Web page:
Wednesday, October 12, 2016

Stormy Workout Blues: Training Indoors

With the recent reports of hurricanes and storms on the East coast of the U.S., I thought it would be the perfect time to talk about indoor workouts and training from home. Clearly we can’t train in the middle of a hurricane, but we still want the benefits from a workout. Here are some workouts to try while you wait for the storm to pass, or if the gym just doesn’t sound as appealing today.

Drills are the easiest workouts to do without equipment, and if you normally use the gym as your go to workout place or don’t have the equipment, these are perfect for you.

Mountain Climbers
For the original mountain climber, start on the ground almost as if you were trying to do a push up. Then take your right leg and hike it up to your chest and extend it back to its original position. Switch legs. This is not a slow exercise, so pretend that you are trying to climb a mountain, your legs should be switching pretty fast.

Modified Mountain Climbers 
Some people also call these high knees. If you do not want to go onto the floor, or don’t have the space for it, then try these as a replacement. Instead of going on the floor, stand and do the mountain climber exercise, your back should be straight while doing this exercise and it will burn in your thighs. Try doing these for a minute at a time and take a break in between sets.

Lunge into Squats
For this exercise, start by doing a standing lunge, so as not to move around your whole living area. Then switch legs and lunge on the other leg, again try to remain in the same area. After you lunge on both legs return to a standing position and get ready to hold a squat. Squatting after lunging will help build strength and muscles in your thighs and gluteus maximus. This will give you more power on your runs, without even leaving your house.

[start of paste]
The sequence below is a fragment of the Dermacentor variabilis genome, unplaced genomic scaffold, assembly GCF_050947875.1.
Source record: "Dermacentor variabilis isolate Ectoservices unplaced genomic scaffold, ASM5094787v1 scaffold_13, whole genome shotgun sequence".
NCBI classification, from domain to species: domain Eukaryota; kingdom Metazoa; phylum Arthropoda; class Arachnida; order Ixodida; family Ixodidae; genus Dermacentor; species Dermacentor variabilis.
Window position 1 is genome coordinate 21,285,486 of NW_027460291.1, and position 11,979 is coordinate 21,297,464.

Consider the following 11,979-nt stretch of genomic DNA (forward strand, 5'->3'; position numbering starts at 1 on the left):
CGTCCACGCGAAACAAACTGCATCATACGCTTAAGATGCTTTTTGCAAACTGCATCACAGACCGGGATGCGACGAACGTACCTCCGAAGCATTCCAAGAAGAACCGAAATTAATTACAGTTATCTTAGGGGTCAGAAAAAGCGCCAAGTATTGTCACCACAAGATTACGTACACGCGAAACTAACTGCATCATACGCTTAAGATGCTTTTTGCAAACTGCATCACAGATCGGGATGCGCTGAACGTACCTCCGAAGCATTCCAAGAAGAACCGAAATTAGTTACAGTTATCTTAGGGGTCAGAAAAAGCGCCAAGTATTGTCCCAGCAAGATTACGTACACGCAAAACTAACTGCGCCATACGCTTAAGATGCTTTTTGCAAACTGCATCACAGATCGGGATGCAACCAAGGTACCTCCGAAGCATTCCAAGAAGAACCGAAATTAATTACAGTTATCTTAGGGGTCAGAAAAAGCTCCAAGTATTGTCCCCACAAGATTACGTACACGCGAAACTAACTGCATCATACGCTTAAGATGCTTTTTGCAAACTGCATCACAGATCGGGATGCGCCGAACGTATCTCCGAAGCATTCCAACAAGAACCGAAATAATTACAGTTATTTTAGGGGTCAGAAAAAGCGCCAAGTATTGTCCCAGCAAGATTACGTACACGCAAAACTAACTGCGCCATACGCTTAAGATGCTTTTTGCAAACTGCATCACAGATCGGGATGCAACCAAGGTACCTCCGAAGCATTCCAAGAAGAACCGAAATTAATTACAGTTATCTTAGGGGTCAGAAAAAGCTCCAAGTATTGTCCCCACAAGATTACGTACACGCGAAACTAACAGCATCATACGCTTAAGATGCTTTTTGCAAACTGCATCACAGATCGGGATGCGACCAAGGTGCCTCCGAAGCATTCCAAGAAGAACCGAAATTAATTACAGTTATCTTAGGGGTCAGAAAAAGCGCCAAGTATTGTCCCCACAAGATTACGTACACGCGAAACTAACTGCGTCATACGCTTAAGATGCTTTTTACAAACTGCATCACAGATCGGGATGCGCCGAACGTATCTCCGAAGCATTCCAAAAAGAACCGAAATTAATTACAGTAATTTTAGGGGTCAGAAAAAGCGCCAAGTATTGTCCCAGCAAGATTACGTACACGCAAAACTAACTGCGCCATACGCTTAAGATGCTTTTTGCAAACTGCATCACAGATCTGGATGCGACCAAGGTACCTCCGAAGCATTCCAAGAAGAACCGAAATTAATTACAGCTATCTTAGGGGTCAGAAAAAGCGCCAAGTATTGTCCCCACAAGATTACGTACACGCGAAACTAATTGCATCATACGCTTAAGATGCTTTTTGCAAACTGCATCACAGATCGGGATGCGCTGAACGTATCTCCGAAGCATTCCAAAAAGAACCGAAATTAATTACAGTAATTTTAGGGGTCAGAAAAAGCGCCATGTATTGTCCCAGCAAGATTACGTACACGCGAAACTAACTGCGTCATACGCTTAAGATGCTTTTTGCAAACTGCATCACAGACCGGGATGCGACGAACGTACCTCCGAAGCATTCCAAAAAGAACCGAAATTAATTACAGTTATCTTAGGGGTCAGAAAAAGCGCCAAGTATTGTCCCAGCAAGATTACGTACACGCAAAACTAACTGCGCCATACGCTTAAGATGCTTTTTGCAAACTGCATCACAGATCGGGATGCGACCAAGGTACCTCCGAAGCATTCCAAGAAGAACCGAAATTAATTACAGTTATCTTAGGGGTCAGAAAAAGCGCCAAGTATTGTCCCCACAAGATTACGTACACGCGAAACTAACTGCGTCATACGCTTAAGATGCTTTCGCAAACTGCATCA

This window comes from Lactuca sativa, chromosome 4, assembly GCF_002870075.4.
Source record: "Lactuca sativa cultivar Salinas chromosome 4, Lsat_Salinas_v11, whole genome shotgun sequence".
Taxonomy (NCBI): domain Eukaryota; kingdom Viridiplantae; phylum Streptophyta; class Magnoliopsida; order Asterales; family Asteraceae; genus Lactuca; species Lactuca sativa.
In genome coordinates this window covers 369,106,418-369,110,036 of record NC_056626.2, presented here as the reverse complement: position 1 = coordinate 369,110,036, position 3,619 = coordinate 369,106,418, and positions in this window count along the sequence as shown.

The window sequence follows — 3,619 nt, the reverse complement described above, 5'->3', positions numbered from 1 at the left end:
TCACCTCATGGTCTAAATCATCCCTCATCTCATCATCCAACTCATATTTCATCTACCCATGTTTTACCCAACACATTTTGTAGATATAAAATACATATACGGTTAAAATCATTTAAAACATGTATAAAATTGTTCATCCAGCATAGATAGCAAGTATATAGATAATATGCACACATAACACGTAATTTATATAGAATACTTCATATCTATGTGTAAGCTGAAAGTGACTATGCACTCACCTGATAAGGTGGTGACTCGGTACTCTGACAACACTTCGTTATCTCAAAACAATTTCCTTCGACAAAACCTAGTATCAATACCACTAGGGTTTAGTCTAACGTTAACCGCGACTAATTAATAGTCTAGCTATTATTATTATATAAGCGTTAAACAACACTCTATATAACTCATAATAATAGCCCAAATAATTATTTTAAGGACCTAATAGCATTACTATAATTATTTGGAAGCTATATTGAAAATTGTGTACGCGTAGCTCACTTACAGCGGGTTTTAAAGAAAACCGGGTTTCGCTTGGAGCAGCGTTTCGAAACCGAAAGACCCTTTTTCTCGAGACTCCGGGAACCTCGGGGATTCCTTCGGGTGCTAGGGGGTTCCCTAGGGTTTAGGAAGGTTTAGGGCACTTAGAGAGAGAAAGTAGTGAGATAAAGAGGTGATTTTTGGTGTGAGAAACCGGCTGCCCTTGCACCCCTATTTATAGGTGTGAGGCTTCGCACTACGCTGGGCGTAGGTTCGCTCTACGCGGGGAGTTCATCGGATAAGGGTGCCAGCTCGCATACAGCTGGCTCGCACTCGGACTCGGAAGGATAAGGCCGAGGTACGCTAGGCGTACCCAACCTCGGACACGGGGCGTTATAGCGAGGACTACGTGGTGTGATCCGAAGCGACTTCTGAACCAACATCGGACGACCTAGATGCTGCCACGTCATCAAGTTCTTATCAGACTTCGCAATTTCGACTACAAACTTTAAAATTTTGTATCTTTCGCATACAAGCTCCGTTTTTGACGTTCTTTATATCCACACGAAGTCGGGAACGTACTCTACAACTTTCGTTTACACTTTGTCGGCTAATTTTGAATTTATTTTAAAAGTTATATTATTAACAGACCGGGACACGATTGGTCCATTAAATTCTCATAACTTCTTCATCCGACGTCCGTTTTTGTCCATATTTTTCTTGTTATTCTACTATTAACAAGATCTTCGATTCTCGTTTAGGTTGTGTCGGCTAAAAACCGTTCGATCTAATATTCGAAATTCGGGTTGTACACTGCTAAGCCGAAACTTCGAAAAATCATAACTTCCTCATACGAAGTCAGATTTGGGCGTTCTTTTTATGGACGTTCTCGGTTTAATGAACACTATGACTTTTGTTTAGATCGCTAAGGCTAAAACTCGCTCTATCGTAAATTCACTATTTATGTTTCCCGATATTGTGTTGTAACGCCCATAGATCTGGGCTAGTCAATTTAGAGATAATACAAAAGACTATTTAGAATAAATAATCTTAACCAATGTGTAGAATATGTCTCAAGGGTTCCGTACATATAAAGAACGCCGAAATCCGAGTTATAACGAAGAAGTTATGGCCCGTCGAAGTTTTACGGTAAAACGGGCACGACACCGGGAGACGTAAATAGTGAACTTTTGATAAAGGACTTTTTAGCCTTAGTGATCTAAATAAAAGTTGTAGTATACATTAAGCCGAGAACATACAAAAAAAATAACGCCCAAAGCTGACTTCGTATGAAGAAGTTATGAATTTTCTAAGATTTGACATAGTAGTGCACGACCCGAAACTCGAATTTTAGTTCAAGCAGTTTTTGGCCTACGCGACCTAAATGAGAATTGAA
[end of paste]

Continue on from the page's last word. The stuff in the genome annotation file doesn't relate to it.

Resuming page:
Glute Bridge
My sister and I used to do these in dance everyday, but they also work for strengthening exercises at home. Word of caution, these will look funny if anyone walks in, but they are worth it.  Lie on your back with your palms face down at your sides. Your feet should be planted flat on the ground comfortably, not too close to you but not too far; you shouldn’t feel any stretch yet. Thrust your pelvis towards the sky. Your body should be straight and aligned, do not over stretch. Staying in the air, go back down (only with your pelvis) and then up. Your butt should not touch the ground. After a few of these, you should feel it in your outer thighs.

Star Jumps
To do a star jump, start out with your feet on the ground and your torso touching your knees, with your arms almost touching your feet. I like to pretend to be a frog to get the accurate position. Then jump up in the air and stretch out all your limbs, so your arms should look like a V and your legs should look like and upside V. Then get back into the frog position. After a couple reps of these, you will feel it through your entire body.

A benefit of treadmill training is being able to know exactly what speed and incline you are on and tweaking it to what best suites you. If you can’t make it outside and have a treadmill at home, consider this the best time to find your marathon pace. As always, start with a quick, easy warm-up run and then find your groove. Your pace shouldn’t be too slow or too fast, just find what works best for you. This will also help you time yourself to see how long it takes for you to run a mile at your comfortable race pace, so you can keep track of your running goals.

picture courtesy of the running blog

Final Notes

Staying at home is also another great time to take out your weights and lift. If you do not have weights, then push-ups and planks are another option. There are also the dreaded burpees. If you want to focus more on cardio, but do not have a treadmill, jumping rope can help get your heart rate up.